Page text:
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Finding and Assessing Sources
This lesson links to the section “Explore Your Story” found on pages 14 to 21 in What’s The Story?
It is important for students to consult a wide variety of sources as they do their research. This lesson will encourage students to brainstorm different types of sources they can use to answer their Big Question. This activity corresponds to the prompt found on page 21:
What types of sources could you use to answer your big question? Choose three to share at CanadasHistory.ca/WhatsTheStorySources. Include book titles, website urls, museum names, and other specific details. That way other kids across Canada can use your great sources!
Before students begin their research, have them brainstorm in small groups as many examples as possible of sources they could use in a history project.
Gather the students’ suggestions of possible sources and list them in a column on the left side of the board or screen.
Share these definitions with students:
Primary Source — provides first-hand information or knowledge about a topic. A primary source is usually created close to the time of the event or topic.
Secondary Source — provides second-hand information about an event or topic. A secondary source provides an interpretation of what happened in the past.
Trace — a physical clue of the past, like a photograph, tool or letter. Traces are not created for the purpose of documenting history.
Account — a deliberate telling of something that happened, like a TV news broadcast, diary entry, or biography.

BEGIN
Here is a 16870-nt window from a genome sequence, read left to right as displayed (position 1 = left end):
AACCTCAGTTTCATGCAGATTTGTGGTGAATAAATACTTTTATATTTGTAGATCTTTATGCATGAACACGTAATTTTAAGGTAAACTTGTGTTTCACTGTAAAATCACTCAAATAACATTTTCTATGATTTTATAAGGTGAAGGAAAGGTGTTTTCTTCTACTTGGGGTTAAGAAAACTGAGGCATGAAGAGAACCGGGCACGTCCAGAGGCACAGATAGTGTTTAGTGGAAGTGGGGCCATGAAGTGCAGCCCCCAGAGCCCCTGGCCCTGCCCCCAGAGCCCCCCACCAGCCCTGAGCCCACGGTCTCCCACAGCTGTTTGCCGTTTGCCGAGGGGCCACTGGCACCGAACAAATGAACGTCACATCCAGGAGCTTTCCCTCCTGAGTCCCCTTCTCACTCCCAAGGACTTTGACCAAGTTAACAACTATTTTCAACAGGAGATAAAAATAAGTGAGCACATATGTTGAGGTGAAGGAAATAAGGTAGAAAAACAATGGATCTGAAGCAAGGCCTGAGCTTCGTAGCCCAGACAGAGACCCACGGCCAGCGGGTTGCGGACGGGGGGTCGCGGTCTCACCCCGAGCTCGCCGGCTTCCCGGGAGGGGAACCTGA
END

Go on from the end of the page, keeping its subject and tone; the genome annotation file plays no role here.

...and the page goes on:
Add these terms across the top of the remaining section of the screen or board.
Invite students to identify whether each source is a trace or account and whether it is a primary source or secondary source. Keep a record of the brainstorm to return to later.
This activity works best when students have identified specific evidence and sources, such as interviews with individuals, actual documents or artifacts, etc. Also, sources can often be either a primary source or a secondary source, depending on what question you ask. (For example, a history textbook from the 1950s can be a secondary source because it provides an account of things that have happened in the past. However, if you are researching the types of topics that students learned in the 1950s, the textbook becomes a primary source).
To check the variety of sources being used by the students, ask students to take turns standing to name one source that they used (for example, an interview with an expert). If anyone else used the same or similar source, they would stand and say, “Me too.” The last student to suggest a source that has not yet been mentioned yet gets a round of applause.
Return to the list of sources you created as a group at the pre-research stage. Suggest to students that they review it if they have realized their research would benefit if they used a wider variety of sources.
At this stage, students can make a list of sources to share online at CanadasHistory.ca/WhatsTheStorySources. Encourage them to read responses left by other students and identify any sources they can add to their research.
After the students have completed their research, play a quick game of Source Bingo. Print and distribute the bingo cards. Randomly call out the items on the squares and have students check off the sources you call if they used them. The student who covers the most squares gets a small prize or round of applause.
Response and Reflection
After their research, encourage students to return to CanadasHistory.ca/WhatsTheStorySources to view the student-generated list of sources. Encourage your students to add any sources to the list that they have used that have not already been shared.
Invite students to read the submissions from other students across Canada. Encourage discussion and reflection by asking questions such as:
- Which sources were the most beneficial for your research?
- Are there sources listed that you would like to try to use in future projects?
- What kinds of evidence do you think you will leave behind for future historians?